There’s never a ‘perfect’ time to write a book (hello, is there a perfect time to do anything?!), but some things to be mindful of with any big undertaking even more so apply to writing your memoir.
Maslow’s Hierarchy and authors
Have you heard of Abraham Maslow? The American psychologist famously constructed Maslow’s hierarchy of needs, the triangle that we need to fill if we’re hoping to ‘ascend’ to self-actualisation.
What is self-actualisation and why does it matter to authors?
Self-actualisation / ascension is what we’re all aspiring to, right? Living our best life, achieving our grandest visions, making the biggest impact that we can with the specific cluster of talents that we’ve been uniquely blessed with. Making our version of the pyramids, if you will. For me, that’s the books and courses that I’ve created from my heart, each started as an idea… but I needed to get some other things sorted, first.
Maslow’s hierarchy is really useful as a benchmark for when you shouldn’t be working on your book. The argument is that if we haven’t ticked off the bottom rung of needs: food, shelter, safety – the bigger picture concepts such as creativity, achievement and community contribution are nigh impossible.
Case Study: New York
When I was 30, I’d achieved something I’d been working towards for years: I finally had enough regular freelance writing work that I didn’t need to waitress anymore.
Since writing isn’t bound to any location, I flew to New York, hoping to perhaps stay for a year, maybe study screenwriting, I had all sorts of plans…. I finally had a regular income – it wasn’t huge, but the stability of my life in Melbourne had led me to aspire for something bigger.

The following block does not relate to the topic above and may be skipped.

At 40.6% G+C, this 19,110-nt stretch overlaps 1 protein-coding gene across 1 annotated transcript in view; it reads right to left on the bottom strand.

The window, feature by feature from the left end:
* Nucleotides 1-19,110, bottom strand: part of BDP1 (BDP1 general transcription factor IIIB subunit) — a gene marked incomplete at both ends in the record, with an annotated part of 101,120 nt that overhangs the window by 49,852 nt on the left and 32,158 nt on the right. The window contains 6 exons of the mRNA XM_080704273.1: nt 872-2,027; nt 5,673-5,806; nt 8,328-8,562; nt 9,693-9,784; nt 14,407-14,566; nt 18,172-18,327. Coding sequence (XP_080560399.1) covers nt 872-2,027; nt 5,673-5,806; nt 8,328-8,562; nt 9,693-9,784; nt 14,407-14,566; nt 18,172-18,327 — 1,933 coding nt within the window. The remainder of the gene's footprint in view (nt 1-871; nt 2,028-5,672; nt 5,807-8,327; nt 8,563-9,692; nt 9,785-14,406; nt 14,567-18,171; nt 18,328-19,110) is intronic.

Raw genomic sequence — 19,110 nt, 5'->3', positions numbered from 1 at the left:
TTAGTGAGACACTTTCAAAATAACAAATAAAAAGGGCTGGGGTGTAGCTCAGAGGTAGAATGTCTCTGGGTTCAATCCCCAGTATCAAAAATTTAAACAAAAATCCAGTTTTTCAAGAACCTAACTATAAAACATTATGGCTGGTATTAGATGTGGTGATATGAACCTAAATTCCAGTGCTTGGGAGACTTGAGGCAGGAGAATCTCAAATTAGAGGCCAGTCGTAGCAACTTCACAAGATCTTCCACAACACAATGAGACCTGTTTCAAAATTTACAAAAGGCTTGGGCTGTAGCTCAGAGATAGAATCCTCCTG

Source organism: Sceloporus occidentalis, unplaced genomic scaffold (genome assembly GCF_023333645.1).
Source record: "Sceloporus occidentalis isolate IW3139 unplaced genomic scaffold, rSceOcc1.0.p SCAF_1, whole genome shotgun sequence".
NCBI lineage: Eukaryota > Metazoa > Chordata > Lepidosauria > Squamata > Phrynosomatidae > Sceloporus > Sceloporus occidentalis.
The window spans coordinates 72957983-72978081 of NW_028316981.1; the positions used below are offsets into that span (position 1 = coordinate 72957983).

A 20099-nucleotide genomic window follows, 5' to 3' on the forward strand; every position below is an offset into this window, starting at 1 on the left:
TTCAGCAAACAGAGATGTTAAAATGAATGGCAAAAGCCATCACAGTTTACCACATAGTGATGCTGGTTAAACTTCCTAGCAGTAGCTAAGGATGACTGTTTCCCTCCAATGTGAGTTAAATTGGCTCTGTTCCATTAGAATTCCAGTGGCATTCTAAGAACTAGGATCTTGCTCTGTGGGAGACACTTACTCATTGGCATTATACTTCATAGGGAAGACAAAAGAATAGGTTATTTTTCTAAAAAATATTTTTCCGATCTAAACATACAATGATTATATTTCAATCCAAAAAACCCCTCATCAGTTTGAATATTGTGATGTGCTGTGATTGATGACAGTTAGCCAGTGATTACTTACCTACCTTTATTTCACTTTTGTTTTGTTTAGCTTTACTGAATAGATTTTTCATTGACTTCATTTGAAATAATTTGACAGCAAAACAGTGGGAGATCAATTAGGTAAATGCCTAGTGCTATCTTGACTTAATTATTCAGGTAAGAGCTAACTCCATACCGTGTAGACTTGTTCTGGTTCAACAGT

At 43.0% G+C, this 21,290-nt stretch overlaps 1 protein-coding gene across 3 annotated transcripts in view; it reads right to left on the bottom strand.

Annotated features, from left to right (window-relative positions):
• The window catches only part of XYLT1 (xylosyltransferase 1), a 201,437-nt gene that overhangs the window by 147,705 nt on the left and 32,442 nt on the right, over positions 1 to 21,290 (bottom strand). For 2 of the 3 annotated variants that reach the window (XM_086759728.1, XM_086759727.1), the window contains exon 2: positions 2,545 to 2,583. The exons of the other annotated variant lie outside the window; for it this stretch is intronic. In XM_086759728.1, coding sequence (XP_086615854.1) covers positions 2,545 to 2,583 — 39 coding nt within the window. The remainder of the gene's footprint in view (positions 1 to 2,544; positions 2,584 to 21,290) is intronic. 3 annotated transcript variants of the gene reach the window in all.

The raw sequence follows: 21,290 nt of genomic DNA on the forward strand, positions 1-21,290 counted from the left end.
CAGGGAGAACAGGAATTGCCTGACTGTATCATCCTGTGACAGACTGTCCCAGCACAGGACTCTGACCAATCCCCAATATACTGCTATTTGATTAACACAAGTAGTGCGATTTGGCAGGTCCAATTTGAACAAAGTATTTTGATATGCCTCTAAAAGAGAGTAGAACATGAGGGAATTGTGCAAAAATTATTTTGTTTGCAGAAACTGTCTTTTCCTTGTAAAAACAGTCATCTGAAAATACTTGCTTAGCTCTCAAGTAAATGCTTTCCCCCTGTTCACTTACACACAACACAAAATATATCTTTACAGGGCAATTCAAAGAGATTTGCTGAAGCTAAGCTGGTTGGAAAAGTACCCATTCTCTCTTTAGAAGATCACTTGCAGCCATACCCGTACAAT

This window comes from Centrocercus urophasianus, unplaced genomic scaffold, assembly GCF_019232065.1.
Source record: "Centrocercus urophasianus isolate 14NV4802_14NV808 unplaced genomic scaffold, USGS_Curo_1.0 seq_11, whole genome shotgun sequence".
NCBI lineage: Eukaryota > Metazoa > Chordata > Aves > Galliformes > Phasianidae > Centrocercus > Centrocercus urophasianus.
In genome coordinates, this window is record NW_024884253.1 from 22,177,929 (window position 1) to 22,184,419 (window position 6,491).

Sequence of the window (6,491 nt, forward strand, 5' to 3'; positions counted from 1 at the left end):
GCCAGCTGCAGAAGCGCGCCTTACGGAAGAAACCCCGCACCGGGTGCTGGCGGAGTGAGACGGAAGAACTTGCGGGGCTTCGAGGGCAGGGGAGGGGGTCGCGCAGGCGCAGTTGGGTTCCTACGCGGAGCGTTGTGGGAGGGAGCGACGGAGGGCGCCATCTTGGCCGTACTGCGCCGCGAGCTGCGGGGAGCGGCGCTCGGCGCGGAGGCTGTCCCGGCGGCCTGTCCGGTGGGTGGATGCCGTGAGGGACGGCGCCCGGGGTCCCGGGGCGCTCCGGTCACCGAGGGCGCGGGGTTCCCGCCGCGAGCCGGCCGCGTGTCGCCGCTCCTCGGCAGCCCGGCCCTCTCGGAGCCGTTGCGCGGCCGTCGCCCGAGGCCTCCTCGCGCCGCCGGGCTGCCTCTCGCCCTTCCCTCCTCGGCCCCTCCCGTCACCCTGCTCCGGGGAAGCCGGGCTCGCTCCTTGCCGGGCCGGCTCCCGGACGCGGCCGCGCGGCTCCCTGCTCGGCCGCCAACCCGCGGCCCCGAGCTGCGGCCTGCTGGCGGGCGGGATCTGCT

But – flying to New York threw all sorts of basics of survival out of whack.
The income I was making from writing shrunk substantially when you converted AUD to USD. Throw a couple of unpaid invoices into the mix, the cost of accomodation in New York City, and I was basically living below the poverty line. I spent so much energy trying to sleep in a packed hostel (that cost most of my earnings) in a room with thirteen loud snorers (oh the glamour of accomodation in New York City!), that I took to spending my days at the New York Public Library, simply because it was warm, free and quiet. I couldn’t afford to eat at restaurants so I’d buy a $1 bagel and make that last all day. I don’t think I had any vegetables in my diet because I couldn’t cook them anywhere!
Understandably, because I was always tired, was probably undernourished (I definitely had anaemia), quite stressed about money and never had any time alone in a building (!), I found it harder and harder to write with any sort of consistency. I also started to develop depression because life in New York was, quite frankly, very tough! It was at this time a friend introduced me via email to a publisher back in Australia, who asked me if I had sample chapters to send her – she’d read some of my columns and was interested in a book!
How’s that for timing, huh? But I needed to sort out the basics of my survival – self-actualising, and ascending to ‘author’, and all that would be involved in writing my first book – depended on it.